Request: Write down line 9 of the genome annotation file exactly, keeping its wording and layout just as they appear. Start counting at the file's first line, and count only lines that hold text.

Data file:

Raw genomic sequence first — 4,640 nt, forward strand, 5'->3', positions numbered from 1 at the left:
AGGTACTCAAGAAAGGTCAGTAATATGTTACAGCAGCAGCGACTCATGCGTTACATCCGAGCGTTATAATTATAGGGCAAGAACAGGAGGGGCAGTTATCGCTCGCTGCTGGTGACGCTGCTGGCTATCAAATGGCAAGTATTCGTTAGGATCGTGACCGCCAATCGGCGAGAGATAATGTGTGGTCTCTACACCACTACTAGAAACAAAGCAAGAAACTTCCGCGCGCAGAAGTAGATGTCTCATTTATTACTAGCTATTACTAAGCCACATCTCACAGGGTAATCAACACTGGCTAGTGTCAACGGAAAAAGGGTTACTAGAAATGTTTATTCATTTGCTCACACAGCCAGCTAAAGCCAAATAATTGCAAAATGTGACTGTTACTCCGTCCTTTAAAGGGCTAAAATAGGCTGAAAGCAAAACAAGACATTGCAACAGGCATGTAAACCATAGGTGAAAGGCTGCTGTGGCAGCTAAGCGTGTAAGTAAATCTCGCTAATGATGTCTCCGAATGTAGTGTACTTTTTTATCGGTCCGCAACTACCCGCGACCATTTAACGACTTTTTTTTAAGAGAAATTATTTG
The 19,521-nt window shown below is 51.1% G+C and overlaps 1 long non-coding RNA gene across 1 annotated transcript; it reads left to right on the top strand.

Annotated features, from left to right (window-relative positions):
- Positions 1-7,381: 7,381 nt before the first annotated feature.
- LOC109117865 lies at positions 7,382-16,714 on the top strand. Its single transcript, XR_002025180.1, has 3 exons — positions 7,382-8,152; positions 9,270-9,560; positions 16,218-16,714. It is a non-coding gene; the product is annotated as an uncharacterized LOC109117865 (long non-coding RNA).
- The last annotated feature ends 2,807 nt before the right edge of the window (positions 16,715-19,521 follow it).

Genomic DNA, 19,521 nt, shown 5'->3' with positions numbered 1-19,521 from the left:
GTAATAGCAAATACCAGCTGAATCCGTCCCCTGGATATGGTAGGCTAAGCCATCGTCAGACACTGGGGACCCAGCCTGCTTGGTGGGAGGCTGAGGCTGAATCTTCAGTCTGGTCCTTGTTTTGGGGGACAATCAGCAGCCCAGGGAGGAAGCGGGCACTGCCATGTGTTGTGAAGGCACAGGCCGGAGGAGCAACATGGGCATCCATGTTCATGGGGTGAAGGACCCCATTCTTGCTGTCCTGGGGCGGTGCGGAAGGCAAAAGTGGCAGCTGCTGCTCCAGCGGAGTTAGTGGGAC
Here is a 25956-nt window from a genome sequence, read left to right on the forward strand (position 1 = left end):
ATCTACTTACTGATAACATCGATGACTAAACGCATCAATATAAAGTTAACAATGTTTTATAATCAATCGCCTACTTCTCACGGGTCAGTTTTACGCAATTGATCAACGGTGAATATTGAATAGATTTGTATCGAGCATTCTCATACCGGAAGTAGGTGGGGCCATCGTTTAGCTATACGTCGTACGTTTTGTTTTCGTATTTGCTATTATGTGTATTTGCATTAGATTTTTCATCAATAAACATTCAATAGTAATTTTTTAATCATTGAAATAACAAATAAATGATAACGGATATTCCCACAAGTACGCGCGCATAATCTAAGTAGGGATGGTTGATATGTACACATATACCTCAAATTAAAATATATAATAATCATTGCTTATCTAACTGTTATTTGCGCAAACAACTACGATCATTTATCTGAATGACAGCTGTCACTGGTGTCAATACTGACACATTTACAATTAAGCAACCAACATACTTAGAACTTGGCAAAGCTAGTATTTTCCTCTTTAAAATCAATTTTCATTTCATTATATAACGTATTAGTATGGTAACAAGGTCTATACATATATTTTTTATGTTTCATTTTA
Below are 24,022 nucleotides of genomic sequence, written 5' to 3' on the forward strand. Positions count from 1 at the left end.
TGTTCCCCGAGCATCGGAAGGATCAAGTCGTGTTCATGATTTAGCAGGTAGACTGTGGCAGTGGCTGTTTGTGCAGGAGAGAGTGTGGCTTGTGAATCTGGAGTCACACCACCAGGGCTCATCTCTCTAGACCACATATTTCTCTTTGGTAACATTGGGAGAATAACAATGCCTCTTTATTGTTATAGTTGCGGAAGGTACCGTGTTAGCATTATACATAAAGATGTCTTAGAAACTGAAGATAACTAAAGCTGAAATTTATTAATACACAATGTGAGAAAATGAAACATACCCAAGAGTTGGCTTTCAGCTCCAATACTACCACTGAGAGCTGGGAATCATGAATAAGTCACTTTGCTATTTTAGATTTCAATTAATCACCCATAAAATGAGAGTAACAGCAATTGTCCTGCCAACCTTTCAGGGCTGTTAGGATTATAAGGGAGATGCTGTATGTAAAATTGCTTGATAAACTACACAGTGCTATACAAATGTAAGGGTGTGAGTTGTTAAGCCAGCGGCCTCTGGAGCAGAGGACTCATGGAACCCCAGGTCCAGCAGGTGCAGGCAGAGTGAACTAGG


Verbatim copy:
GTAATAGCAAATACCAGCTGAATCCGTCCCCTGGATATGGTAGGCTAAGCCATCGTCAGACACTGGGGACCCAGCCTGCTTGGTGGGAGGCTGAGGCTGAATCTTCAGTCTGGTCCTTGTTTTGGGGGACAATCAGCAGCCCAGGGAGGAAGCGGGCACTGCCATGTGTTGTGAAGGCACAGGCCGGAGGAGCAACATGGGCATCCATGTTCATGGGGTGAAGGACCCCATTCTTGCTGTCCTGGGGCGGTGCGGAAGGCAAAAGTGGCAGCTGCTGCTCCAGCGGAGTTAGTGGGAC